TechDirt suggests that spammers will game the heck out of paid-to-search sites, but I think this depends on how the system is set up. Paying users in cash is a recipe for trouble, but offering discounts, cashback and free products (like free music downloads) seems like a reasonable compromise. What do you think?

dollar-bill-detector-tp

There’s something many are missing that Pete Cashmore is getting at here: We’re talking about tracked usage, not random clicking of ads. How would a user be paid for clicking an ad if they were not in some way registered with the vendor (in this case, Microsoft)? Offers will be very targeted, more like direct marketing than display advertising, so the prospect of click-fraud is pretty low, because compensation will be tied to transactions, which is the nut of Pete’s notion above.

It’s also not the case that this announcement reflects the market’s abhorrence of oversized profits, as Nick Carr wrote yesterday. This is a case where, seeing a huge margin, competitors—especially that über-competitor, Microsoft—are looking at the market strategically. Hiving off part of the revenue for the audience, something I’ve been predicting for years, is a tactic to, as Carr puts it, “buy eyeballs.” Google’s profits are a ripe target, not abhorrent. This is just a case of the online ad market growing up in admittedly unexpected ways.

Google has made huge profits as the early entrant into this market, but those margins never last. The question becomes how Google, Microsoft and others will bundle services (to drive registration) with compensation models that maximize the intermediaries’ profits. Microsoft is deploying FUD with this announcement, the problem for Bill G. and Co. is that they pre-announced and someone else will probably bring to market first. Maybe even Google.

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y.ah.oo buys del.icio.us!!

del.icio.us: y.ah.oo!: Joshua Schachter reveals the news….

We’re proud to announce that del.icio.us has joined the Yahoo! family. Together we’ll continue to improve how people discover, remember and share on the Internet, with a big emphasis on the power of community. We’re excited to be working with the Yahoo! Search team – they definitely get social systems and their potential to change the web. (We’re also excited to be joining our fraternal twin Flickr!)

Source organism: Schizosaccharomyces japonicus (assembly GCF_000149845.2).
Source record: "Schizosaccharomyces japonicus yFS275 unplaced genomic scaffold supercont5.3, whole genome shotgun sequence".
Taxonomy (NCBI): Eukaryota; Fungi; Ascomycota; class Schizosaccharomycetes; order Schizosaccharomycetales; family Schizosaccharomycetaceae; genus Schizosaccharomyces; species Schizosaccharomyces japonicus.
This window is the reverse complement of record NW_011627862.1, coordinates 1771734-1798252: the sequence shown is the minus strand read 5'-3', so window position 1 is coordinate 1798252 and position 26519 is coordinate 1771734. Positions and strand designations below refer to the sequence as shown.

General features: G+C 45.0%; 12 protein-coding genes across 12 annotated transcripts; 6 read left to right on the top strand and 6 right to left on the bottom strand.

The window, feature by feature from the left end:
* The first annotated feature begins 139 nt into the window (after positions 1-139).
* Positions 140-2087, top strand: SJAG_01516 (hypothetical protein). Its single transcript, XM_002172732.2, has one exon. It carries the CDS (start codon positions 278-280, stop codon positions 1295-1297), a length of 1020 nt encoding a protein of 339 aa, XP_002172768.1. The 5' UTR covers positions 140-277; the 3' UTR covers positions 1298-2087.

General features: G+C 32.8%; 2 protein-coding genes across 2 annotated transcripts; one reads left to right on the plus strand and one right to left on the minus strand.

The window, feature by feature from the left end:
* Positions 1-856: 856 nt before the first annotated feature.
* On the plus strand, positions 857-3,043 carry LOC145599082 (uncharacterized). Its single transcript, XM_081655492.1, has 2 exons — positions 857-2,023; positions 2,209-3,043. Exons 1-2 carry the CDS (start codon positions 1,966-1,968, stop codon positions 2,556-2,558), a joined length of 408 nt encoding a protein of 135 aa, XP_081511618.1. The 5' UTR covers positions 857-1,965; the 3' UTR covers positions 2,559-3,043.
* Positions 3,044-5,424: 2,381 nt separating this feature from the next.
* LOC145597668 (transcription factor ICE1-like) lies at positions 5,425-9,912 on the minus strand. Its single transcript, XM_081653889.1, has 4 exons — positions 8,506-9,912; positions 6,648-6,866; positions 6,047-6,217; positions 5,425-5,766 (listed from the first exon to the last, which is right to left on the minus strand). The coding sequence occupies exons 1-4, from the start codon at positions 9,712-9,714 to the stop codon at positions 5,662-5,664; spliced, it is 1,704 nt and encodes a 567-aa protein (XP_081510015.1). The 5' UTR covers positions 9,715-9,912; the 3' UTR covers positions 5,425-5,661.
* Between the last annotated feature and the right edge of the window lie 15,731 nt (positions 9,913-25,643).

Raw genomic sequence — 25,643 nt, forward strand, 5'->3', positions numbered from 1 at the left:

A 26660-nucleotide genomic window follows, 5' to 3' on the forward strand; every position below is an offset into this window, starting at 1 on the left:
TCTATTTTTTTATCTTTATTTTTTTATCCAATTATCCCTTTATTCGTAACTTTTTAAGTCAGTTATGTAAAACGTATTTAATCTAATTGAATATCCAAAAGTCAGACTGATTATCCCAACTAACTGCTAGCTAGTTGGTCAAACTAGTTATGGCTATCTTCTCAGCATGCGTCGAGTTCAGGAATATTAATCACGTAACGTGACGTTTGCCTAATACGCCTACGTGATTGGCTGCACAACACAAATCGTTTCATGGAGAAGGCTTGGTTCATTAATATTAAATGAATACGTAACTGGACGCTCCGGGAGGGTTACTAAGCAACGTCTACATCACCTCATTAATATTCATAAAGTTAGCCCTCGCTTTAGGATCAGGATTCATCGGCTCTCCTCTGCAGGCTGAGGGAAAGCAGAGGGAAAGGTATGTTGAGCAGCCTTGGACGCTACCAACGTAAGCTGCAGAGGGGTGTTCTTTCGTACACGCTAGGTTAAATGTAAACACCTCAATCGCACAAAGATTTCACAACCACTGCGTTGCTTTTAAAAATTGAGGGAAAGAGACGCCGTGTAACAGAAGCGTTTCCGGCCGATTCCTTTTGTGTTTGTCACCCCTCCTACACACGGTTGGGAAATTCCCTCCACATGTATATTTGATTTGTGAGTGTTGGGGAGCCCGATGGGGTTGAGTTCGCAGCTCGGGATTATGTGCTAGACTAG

We want to thank everyone who has helped us along the way – our employees, our great investors and advisors, and especially our users. We still want to get your feedback, and we look forward to bringing you new features and more servers in the future.

I look forward to continuing my vision of social and community memory, and taking it to the next level with the del.icio.us community and Yahoo!

Congrats to a worthy company and to the buyer, which will have some significant challenges in keeping the simple spirit of Del.icou.us alive as it is integrated into the big system that is Yahoo! Nevertheless, tying tagging to the Yahoo! world is a very valuable lever for extending Yahoo’s search functionality and the original content is it producing.

If when you read a Kevin Sites piece on Yahoo, for example, there is tagging built into the page, many more people will have straightforward tools for contributing to folksonomy. That tagging drives traffic, which drives revenue.

Makes a lot of sense.

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They don’t shoot Playmates, do they?

New West Network | Playmates’ Drunken Catfight on Denver Airplane Leads to Arrest:

Buried in the middle of Thursday’s Rocky Mountain News was the kind of story that could help turn around declining newspaper sales if it were properly exploited: Two Playboy playmates, Danielle Gamba and Carrie Minter, were arrested after behaving with drunken belligerence on a flight from Denver to San Antonio on Sunday. According to the Rocky, the playmates “were allegedly so drunk on the plane that they were deemed a danger to themselves and others…According to police reports, the women fought with each other and with passengers.” Arresting them was one option, setting up a Jello wrestling pit would have been another.

But wait, it gets better: “San Antonio authorities say the episode became even more bizarre when Gamba made sexual advances toward two police officers in an attempt to avoid arrest.” Come on, Rocky Mountain News, in a time of declining newspaper readership, why would you bury such a compelling news story in the “Briefing” section on page 38 instead of trumpeting it on the front cover and adding a full-color pictorial? Have you learned nothing from “Hard Copy”? I do give them credit, though, for running two of the sultriest mug shots I’ve ever seen.